Working with family can be complicated, and at times, trying. But for some father-daughter duos in Clark County’s criminal justice system, working together has brought them closer.
Defense attorney Steve Thayer and his daughter, Jacy Thayer, have handled cases as a team for the last six years.
“I thought we might drive each other nuts. I think mom was worried also,” said Jacy, 34. “Everyone assumes working with family is difficult. To my surprise, it’s worked out so well. We have gotten closer than we ever were.”
But for Steve, 66, he never had any worries about it.
“We always got along great together. Working together has allowed us to bond,” he said.
Another criminal defense attorney, Tom Phelan, who works with his daughter, Christina Phelan, however, did have some trepidations when it came to working together.
“I try to remember when to be a dad and when to be a boss,” Tom, 61, said, adding that hurt feelings has been a concern. “She knows I will always be her dad, no matter what happens.”
Christina, 30, said working together was just a matter of establishing boundaries.
She came to her father’s office after graduating from Boston University in 2012. She had previously worked for a Portland firm before going to law school.
“She could have pretty much worked anywhere. She chose to come back here, so I’m very lucky,” Tom said of his daughter.
“I’m very lucky too, because I have a great teacher,” Christina added, smiling at her dad. “I knew I was going to learn so much because he’s an awesome attorney. I felt good about (the decision), and I still do.”
Christina said the pair has always gotten along great. That’s likely, Tom said, because of their similar sense of humor.
Naturally, some would assume Jacy Thayer just followed in her father’s footsteps. However, she said she didn’t originally develop an interest in law because of her dad.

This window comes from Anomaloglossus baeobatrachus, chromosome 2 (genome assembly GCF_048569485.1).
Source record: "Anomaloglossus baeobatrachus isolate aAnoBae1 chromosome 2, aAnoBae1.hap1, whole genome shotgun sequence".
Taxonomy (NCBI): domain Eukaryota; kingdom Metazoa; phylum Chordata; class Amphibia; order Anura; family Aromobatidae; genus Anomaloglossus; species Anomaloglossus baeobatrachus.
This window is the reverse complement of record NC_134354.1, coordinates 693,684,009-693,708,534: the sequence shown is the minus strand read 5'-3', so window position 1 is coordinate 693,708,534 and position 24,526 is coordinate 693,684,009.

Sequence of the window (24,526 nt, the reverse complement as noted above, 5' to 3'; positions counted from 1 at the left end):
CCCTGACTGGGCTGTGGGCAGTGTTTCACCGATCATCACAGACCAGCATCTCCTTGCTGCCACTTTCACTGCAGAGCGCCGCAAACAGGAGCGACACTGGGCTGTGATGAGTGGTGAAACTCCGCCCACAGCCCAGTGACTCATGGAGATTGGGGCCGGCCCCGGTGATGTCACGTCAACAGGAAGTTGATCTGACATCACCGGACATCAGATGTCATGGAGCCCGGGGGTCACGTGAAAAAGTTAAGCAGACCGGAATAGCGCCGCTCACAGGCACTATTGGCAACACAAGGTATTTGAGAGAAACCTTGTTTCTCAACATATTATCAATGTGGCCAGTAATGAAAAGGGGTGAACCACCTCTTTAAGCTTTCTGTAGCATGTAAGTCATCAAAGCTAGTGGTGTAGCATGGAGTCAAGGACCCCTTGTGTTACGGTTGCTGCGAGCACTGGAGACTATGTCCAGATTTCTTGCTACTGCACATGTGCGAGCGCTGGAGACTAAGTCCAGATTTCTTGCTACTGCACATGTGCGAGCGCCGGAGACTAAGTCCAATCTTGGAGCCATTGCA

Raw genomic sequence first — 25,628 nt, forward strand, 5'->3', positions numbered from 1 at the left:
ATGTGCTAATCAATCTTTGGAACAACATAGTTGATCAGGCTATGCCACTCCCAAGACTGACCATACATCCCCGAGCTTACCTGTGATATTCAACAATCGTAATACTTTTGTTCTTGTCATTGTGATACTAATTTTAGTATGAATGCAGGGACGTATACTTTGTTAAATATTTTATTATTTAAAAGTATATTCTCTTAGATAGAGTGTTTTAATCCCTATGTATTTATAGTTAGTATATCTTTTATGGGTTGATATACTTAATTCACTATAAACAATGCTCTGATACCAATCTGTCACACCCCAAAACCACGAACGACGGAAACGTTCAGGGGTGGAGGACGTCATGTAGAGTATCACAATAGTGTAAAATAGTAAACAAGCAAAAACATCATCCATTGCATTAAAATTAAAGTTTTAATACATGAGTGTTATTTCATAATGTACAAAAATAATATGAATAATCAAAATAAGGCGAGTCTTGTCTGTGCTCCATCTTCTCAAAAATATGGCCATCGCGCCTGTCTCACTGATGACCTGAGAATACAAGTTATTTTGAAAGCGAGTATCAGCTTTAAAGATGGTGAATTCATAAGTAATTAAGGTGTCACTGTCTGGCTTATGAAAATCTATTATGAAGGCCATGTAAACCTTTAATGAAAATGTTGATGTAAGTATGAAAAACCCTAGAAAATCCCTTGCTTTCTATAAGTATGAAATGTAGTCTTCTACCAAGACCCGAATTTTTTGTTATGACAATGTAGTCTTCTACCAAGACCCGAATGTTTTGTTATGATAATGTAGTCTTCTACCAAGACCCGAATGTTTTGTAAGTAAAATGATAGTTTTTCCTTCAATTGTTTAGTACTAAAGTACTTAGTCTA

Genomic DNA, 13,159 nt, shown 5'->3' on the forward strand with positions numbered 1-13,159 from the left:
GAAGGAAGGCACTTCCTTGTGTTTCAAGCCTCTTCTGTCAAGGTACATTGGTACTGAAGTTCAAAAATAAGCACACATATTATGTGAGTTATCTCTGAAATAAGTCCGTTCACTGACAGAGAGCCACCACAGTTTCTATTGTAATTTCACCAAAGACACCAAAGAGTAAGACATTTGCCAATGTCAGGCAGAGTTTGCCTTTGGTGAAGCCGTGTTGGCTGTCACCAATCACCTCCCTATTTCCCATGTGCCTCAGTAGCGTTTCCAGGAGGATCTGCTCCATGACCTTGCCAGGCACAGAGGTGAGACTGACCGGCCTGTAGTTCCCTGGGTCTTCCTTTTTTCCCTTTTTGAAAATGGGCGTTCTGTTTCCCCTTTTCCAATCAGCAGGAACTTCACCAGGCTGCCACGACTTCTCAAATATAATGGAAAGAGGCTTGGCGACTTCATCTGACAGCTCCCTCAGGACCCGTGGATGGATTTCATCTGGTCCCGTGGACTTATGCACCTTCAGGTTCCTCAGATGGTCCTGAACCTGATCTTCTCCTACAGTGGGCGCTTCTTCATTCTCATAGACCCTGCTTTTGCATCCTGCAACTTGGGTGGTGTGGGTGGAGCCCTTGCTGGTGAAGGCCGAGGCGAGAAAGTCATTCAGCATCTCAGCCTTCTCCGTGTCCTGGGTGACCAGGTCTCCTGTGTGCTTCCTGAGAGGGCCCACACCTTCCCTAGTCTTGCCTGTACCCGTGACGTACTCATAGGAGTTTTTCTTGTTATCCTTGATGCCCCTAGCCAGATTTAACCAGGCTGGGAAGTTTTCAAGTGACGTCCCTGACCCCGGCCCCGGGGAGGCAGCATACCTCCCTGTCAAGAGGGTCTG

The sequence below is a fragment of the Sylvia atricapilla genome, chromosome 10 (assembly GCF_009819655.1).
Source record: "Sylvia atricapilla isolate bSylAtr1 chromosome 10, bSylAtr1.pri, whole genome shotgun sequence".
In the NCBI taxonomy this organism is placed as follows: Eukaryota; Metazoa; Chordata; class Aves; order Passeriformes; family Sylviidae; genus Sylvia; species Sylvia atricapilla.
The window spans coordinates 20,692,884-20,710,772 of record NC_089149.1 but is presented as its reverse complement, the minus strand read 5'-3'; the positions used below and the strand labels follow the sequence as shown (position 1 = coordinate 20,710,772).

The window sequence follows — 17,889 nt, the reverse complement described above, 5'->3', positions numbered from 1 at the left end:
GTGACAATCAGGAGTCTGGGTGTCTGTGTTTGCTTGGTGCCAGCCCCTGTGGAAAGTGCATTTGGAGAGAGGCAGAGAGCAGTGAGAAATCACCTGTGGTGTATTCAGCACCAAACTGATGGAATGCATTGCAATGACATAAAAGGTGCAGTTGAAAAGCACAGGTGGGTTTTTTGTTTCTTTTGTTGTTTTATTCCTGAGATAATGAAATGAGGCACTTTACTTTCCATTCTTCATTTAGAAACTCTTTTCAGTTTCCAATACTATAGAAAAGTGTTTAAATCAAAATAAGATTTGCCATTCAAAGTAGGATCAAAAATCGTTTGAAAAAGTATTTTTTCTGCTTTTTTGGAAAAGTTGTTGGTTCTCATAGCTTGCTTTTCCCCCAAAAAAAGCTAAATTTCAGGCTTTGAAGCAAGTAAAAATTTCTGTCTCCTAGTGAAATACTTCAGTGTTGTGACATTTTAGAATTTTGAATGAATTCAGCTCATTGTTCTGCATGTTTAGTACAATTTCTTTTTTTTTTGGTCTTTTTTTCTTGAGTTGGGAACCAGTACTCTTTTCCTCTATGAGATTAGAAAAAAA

She became involved in the mock trial program while at Fort Vancouver High School. “It was the it thing to do at the time,” she said. All of her friends were trying out for it.
“My interest in law was inspired by that,” Jacy said. And after graduating from high school, she coached mock trial teams before deciding to go to law school at the University of West Los Angeles. She said she wanted to make a “real career” in law, which her dad was happy about.
“He always wanted one of his kids to work with him — for him,” she said with a chuckle.
“She had such an aptitude. We felt comfortable steering her in this direction,” Steve Thayer said of his daughter. “I was hopeful she’d not only go to law school, but someday come work with me.”
Christina Phelan, meanwhile, said her interest grew as she spent more time with her father.
“I used to follow him around the courthouse with a legal pad, taking down notes,” she said. “Criminal defense is very interesting to me. … He guided me in this direction.”
“Now, everyday is take your daughter to work day,” Tom Phelan said, laughing. “I’m really glad she’s here. It’s a dream come true. It’s wonderful to watch her grow as a lawyer and as a person.”
Sharing the workload
Steve Thayer said working with his middle child has reenergized him. Jacy handles much of the docket work, while Steve concentrates on the cases.
The pair try cases together and divvy up the workload. Doing so, Steve Thayer said, has taken some of the weight off his shoulders. “Having her there inspires me,” he said.
On her end, Jacy Thayer said working with her father has made her appreciate the hard work he’s put in for their family over the years.
“We can commiserate and support each other,” she said. “It’s almost therapeutic.”
“It’s a much richer and more fulfilling experience,” Steve Thayer said. “We believe in each other. I know when I send her to do something, she’s going to knock them dead.”
“That’s only because he taught me everything he knows,” Jacy Thayer added, smiling.
The Thayers don’t just practice law together, however. They’re in the same fantasy football league, go to local sporting events and, occasionally, work out at the gym.
“I feel really fortunate that we have each other,” Steve Thayer said.
The Phelans, who also often see each other on the weekends — sometimes to grab breakfast together — also co-try cases, in addition to the work they do separately.
“When she’s lead attorney, I’m always yapping in her ear. It’s a learning experience for Christina. I like to show her and teach her things,” Tom Phelan said. “She’s done really well. I’m really proud of her.
“I want her to be her own lawyer,” he added.
Tom said he plans to teach Christina more of the business side of the office so that when he retires in a few years ,she can take over.
“It’s great to be able to carry on the family name,” Christina Phelan said.